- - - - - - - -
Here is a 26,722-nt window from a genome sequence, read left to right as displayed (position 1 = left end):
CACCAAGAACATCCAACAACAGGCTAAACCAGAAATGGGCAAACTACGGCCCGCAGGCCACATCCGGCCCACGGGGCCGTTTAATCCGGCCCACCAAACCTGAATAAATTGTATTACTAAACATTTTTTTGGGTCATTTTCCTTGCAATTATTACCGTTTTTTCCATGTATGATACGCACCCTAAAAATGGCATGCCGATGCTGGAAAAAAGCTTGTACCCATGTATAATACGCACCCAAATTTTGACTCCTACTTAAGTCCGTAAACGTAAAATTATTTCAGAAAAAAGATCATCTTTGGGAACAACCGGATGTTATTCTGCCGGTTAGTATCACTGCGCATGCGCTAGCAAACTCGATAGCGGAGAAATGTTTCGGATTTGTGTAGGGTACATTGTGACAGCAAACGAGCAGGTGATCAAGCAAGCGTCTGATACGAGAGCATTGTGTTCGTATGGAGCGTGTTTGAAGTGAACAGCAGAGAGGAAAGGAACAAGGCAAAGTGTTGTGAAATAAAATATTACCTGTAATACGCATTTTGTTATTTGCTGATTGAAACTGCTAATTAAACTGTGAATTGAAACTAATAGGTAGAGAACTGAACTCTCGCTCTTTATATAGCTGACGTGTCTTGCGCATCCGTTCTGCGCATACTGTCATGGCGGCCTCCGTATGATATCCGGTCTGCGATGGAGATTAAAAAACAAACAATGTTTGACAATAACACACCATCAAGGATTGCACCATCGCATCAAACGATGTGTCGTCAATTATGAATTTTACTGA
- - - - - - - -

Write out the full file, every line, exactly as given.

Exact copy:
Here is a 26,722-nt window from a genome sequence, read left to right as displayed (position 1 = left end):
CACCAAGAACATCCAACAACAGGCTAAACCAGAAATGGGCAAACTACGGCCCGCAGGCCACATCCGGCCCACGGGGCCGTTTAATCCGGCCCACCAAACCTGAATAAATTGTATTACTAAACATTTTTTTGGGTCATTTTCCTTGCAATTATTACCGTTTTTTCCATGTATGATACGCACCCTAAAAATGGCATGCCGATGCTGGAAAAAAGCTTGTACCCATGTATAATACGCACCCAAATTTTGACTCCTACTTAAGTCCGTAAACGTAAAATTATTTCAGAAAAAAGATCATCTTTGGGAACAACCGGATGTTATTCTGCCGGTTAGTATCACTGCGCATGCGCTAGCAAACTCGATAGCGGAGAAATGTTTCGGATTTGTGTAGGGTACATTGTGACAGCAAACGAGCAGGTGATCAAGCAAGCGTCTGATACGAGAGCATTGTGTTCGTATGGAGCGTGTTTGAAGTGAACAGCAGAGAGGAAAGGAACAAGGCAAAGTGTTGTGAAATAAAATATTACCTGTAATACGCATTTTGTTATTTGCTGATTGAAACTGCTAATTAAACTGTGAATTGAAACTAATAGGTAGAGAACTGAACTCTCGCTCTTTATATAGCTGACGTGTCTTGCGCATCCGTTCTGCGCATACTGTCATGGCGGCCTCCGTATGATATCCGGTCTGCGATGGAGATTAAAAAACAAACAATGTTTGACAATAACACACCATCAAGGATTGCACCATCGCATCAAACGATGTGTCGTCAATTATGAATTTTACTGA